Share the Love in Your Classroom with our Valentine’s Day Doodle Icebreaker Copy

Sharing is caring, and Valentine’s Day brings a perfect opportunity to facilitate sharing in the classroom.

For Valentine’s Day we are sharing a fantastic icebreaker activity called My Secret Valentine Friend in which students will Doodle a Geometric Heart and give it to a classmate. This activity will help your students get to know each other and support them in building positive relationships with others. Please see the steps below!

  1. First have your students Doodle their Geometric Heart. Let them know they will be giving their Doodle away to another student in the My Secret Valentine Friend activity.
  2. Next have students write out the following four facts about themselves on an index card:
    • their favorite color
    • their favorite animal
    • their favorite book
    • their favorite subject at school
  3. Collect all of the cards, shuffle them, and hand one out to each student.
  4. Have students find their Secret Valentine Friend by talking with everyone in the classroom to find out whose card they have. Set a time limit for them (and feel free to grade some papers while they’re sharing)!
"The most surprising benefit of these pens is that they’ve really allowed some students that tend to struggle with relationships and peers to shine. They amaze the other students with their skills and creations, and it raises their confidence. That has opened the door for them to begin to build positive relationships with others."-Mrs. Melinda O'Reilly, Pembroke Elementary School, Virginia Beach, VA Share
Sharing is caring, so please post some of your classroom Doodles on Twitter! @3Doodler #3Doodler #3DoodlerEDU

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Five misconceptions about Doodling

Welcome to our 4-part blog series on Demystifying Doodling. Written by educator and author, Julia Deck, this series explores the use of 3D pens in the classroom and reflects on common questions that teachers have about Doodling.

Working with students in grades 3-5 has afforded me the opportunity to explore the gifts and wonders of Doodling across the curriculum. If you’re a teacher and haven’t Doodled yet, what’s stopping you? Could it be one of the following misconceptions?

Tooth made with 3D pen.

“My students’ Doodles don’t look like the ones in the lesson plan images.”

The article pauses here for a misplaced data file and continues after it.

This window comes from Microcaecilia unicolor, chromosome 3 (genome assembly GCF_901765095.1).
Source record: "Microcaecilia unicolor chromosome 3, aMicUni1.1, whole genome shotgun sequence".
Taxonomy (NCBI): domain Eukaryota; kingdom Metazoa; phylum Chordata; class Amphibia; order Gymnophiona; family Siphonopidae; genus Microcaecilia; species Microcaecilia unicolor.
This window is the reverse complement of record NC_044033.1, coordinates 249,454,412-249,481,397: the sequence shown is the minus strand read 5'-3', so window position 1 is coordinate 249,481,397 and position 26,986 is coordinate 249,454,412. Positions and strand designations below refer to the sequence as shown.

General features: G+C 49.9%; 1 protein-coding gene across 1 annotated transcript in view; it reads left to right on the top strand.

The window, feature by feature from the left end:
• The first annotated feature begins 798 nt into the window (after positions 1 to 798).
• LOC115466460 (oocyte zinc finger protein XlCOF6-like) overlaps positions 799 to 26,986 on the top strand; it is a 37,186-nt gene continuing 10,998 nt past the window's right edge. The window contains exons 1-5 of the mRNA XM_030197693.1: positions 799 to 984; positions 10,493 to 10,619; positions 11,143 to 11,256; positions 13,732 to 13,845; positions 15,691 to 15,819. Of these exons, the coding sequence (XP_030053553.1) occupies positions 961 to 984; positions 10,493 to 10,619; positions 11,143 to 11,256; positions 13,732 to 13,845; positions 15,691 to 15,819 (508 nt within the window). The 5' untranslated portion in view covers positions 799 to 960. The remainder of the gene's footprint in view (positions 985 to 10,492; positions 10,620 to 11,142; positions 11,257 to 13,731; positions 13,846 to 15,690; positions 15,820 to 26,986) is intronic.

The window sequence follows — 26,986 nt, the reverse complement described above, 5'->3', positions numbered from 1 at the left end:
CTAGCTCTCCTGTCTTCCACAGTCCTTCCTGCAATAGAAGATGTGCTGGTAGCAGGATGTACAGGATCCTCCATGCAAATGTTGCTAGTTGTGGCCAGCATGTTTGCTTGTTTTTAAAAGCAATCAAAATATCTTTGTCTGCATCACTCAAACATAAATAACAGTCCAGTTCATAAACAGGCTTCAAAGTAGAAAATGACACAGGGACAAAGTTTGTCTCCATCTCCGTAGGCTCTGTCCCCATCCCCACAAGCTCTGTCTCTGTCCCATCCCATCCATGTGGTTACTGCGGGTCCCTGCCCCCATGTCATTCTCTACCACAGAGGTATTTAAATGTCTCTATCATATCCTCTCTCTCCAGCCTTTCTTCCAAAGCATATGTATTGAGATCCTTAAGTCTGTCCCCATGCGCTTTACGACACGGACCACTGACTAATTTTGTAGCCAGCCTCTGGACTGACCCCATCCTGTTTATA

This misconception is also referred to as the “all Doodles must be perfect” myth. It would be incorrect to believe that the Doodle is the main objective. The goal of Doodling is the development of rigorous thinkers who are unafraid to create, problem solve, make mistakes and try again within the course of an assigned activity or task. The clever teacher knows that Doodling is a means to an end, and never the end itself.

Creating 3D heart art with a 3D pen

“Teachers must be excellent Doodlers to teach Doodling.”

How many subjects do teachers teach in a day? Are we expert mathematicians, scientists, biologists, counselors, writers, or literary critics? Probably not, but good teachers know that we don’t have to be the master of every subject we teach, we just need to be great teachers. That means knowing how to guide, encourage, direct, redirect and assess your students in order to enhance their growth in all aspects of learning.

Heart drawn using a 3D pen on paper with plastic strands.

“My students don’t have time to Doodle – I need to prepare my students for high-stakes standardized tests.”

This is the most dangerous misconception. Do not allow standardized tests to inform your instructional methods. The curriculum and standards are meant to outline “what” we teach. It is up to the master teacher to determine “how” to best teach this curriculum in a way that feeds the heart and mind. Short-term rewards come from short-sighted instruction. Long-term rewards result from practices that incorporate open-ended ideas and problem-solving.